Friday, June 1, 2018

The Hitchhiker's Guide to the Galaxy by Douglas Adams Entry in the PBS Series The Great American Read

After watching the recent PBS eight-part series, The Great American Read, I had a look at the list of America’s Best Loved Novels. The 100 books on the list were chosen in a national survey (darn, how did I miss being part of that survey?). I was surprised at just how many of those 100 books I hadn’t yet read. My mission? To read as many of those 100 books as I can before the series concludes this fall.

Upfront I’ll say that I don’t intend to read every single book on the list. Some books just don’t interest me and I won’t force myself to read something if I don’t find it appealing. For example, I’d rather gauge my eyes out than force myself to read 50 Shades of Grey (apologies to die-hard fans).

Rather than parting with over $2,000, because after all that’s how much 100 books would cost nowadays and I do prefer print copies, I’ve turned to my trusty local library. They might not always have the latest edition of the book, but they almost always have an edition. To begin my own Great American Read I’ve started with The Hitchhiker’s Guide to the Galaxy for no other reason than it sounded like the quirky sort of thing I’d enjoy.

My 2002 Edition Library Copy

Arthur Dent is having a REALLY bad day. He wakes up to find bulldozers in his yard, poised to demolish his house to make way for a new freeway. As if that’s not bad enough, his friend Ford takes him to the local pub so he can break the news that the end of the world is only minutes away. Apparently, the Earth must be destroyed to make way for a new galactic freeway.

Fortunately, Ford is an alien researcher, who has been living on Earth for the last fifteen years, gathering information for an updated version of The Hitchhiker’s Guide to the Galaxy and he knows how to hitchhike his way through outer space. Ford whisks Arthur away and the two of them journey through space. Along with two fellow travelers and a clinically depressed robot, Arthur and Ford get into all sorts of wacky adventures.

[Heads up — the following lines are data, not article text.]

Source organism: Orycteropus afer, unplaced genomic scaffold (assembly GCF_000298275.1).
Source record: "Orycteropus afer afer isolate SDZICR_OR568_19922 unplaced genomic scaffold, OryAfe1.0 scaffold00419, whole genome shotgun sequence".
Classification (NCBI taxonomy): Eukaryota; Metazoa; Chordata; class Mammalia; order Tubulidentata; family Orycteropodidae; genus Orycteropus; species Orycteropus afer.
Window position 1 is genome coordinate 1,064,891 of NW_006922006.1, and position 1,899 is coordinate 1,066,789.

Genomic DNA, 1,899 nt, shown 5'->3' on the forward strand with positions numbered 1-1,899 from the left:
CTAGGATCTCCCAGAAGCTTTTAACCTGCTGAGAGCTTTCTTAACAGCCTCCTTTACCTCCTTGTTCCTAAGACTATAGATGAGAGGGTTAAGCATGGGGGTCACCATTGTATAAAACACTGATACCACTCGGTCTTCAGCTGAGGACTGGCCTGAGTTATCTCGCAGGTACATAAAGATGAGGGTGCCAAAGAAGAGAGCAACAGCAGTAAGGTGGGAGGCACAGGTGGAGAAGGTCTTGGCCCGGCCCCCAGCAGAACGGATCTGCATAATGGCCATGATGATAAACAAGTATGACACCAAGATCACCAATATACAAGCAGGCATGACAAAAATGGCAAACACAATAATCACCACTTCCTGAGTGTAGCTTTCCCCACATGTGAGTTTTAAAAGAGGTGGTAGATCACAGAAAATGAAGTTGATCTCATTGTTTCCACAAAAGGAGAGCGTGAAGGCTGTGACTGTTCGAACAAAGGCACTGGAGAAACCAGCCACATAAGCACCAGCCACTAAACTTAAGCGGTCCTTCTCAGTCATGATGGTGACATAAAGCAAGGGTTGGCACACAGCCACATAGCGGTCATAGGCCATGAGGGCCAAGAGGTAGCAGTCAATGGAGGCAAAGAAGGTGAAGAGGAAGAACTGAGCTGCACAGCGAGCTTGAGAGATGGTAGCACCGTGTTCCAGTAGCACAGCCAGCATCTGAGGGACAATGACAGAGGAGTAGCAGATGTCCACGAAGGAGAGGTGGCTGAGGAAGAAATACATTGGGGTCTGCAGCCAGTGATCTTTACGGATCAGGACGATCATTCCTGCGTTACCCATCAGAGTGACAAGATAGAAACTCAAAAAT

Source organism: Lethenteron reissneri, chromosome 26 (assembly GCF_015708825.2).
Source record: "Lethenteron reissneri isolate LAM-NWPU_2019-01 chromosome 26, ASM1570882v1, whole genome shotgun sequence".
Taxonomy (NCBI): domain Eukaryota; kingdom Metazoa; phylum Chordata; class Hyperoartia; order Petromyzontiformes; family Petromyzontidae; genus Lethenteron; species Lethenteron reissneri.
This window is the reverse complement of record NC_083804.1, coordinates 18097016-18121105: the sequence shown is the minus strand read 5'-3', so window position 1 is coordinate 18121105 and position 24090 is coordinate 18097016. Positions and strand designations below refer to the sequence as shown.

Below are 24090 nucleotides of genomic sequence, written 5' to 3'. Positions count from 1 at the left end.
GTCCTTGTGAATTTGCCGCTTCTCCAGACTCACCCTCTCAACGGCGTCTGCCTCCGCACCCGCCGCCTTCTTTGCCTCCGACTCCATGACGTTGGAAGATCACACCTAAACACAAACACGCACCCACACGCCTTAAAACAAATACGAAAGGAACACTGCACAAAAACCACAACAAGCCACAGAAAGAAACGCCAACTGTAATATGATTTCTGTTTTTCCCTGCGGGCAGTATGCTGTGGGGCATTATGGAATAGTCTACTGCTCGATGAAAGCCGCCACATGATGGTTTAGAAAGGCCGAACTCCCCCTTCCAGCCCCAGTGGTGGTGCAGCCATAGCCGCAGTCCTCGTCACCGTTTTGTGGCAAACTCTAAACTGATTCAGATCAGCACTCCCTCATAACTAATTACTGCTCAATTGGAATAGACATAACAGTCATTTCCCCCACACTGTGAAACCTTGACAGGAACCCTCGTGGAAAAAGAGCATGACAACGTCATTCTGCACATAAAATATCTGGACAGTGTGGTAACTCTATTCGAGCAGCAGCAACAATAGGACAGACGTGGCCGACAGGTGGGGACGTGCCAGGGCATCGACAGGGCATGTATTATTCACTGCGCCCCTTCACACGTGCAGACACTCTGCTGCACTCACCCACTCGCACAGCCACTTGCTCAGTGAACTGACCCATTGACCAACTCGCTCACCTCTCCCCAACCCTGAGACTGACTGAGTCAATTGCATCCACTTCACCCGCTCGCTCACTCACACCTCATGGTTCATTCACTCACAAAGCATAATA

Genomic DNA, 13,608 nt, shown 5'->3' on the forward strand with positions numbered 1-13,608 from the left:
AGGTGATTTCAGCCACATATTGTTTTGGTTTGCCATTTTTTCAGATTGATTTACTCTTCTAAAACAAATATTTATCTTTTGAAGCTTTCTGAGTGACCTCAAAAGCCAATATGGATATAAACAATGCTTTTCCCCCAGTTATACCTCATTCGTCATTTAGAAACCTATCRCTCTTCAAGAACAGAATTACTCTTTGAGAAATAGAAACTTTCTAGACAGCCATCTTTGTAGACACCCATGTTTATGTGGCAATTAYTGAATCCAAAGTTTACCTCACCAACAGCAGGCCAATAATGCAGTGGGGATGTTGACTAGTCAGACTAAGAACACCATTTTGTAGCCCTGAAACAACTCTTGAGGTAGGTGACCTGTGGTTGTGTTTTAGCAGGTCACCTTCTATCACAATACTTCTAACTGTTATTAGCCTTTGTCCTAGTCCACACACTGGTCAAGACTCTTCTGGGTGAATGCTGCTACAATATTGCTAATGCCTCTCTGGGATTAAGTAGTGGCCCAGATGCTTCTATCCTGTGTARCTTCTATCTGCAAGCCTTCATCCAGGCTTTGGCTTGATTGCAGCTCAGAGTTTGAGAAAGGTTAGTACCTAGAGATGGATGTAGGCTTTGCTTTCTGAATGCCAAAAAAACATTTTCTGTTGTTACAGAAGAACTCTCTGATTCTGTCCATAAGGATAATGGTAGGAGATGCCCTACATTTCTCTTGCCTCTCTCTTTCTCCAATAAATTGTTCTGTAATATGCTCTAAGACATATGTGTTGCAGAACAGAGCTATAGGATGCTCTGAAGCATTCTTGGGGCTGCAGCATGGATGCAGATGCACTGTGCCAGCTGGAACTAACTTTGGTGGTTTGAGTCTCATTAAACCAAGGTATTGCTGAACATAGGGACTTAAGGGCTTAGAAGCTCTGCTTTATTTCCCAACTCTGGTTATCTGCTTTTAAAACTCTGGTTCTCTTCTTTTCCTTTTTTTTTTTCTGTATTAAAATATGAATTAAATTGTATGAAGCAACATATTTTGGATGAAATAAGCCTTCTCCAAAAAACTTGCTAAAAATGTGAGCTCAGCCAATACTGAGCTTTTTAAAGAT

Snazzier, Newer 2007 Edition

This book is quite short, especially as far as Science Fiction novels go. I didn’t expect it to take me as long as it did to get through it. Not that it was bad, but because it was filled with tons of odd and bizarre elements, names, terms, etc. Silly me, I thought I might have to remember some of these oddities later on. 

I found that this book was full of ebbs and flows, in that it peaked here and dragged a bit there. One minute we were on a journey filled with quite funny, dry humor and the next we were being bombarded with downright silliness. I didn’t expect non-stop hilarity, but I really wanted more of the humor and less of the gobbledygook nonsense. More than once, I wondered if the author had turned to some sort of chemical enhancement while writing. *Some reports state that Adams came up with the original idea for the book while in a drunken stupor at the age of 18. 

The Hitchhiker’s Guide to the Galaxy has managed to garner zillions of fans since its release in 1979, but to be perfectly honest I wasn’t overly impressed with it. Am I any better or any worse for having read it? Not really. Am I glad I read it and can now say that I have? I guess so. Do I feel compelled to read the rest of the series? Probably not. It wasn't fabulous and it wasn’t awful. I guess that’s the most I can say about The Hitchhiker’s Guide to the Galaxy.

3 of 5 Stars, Susan Barton, DIY Mom Blog

Next on my list, Bless Me, Ultima by Rudolfo Anaya

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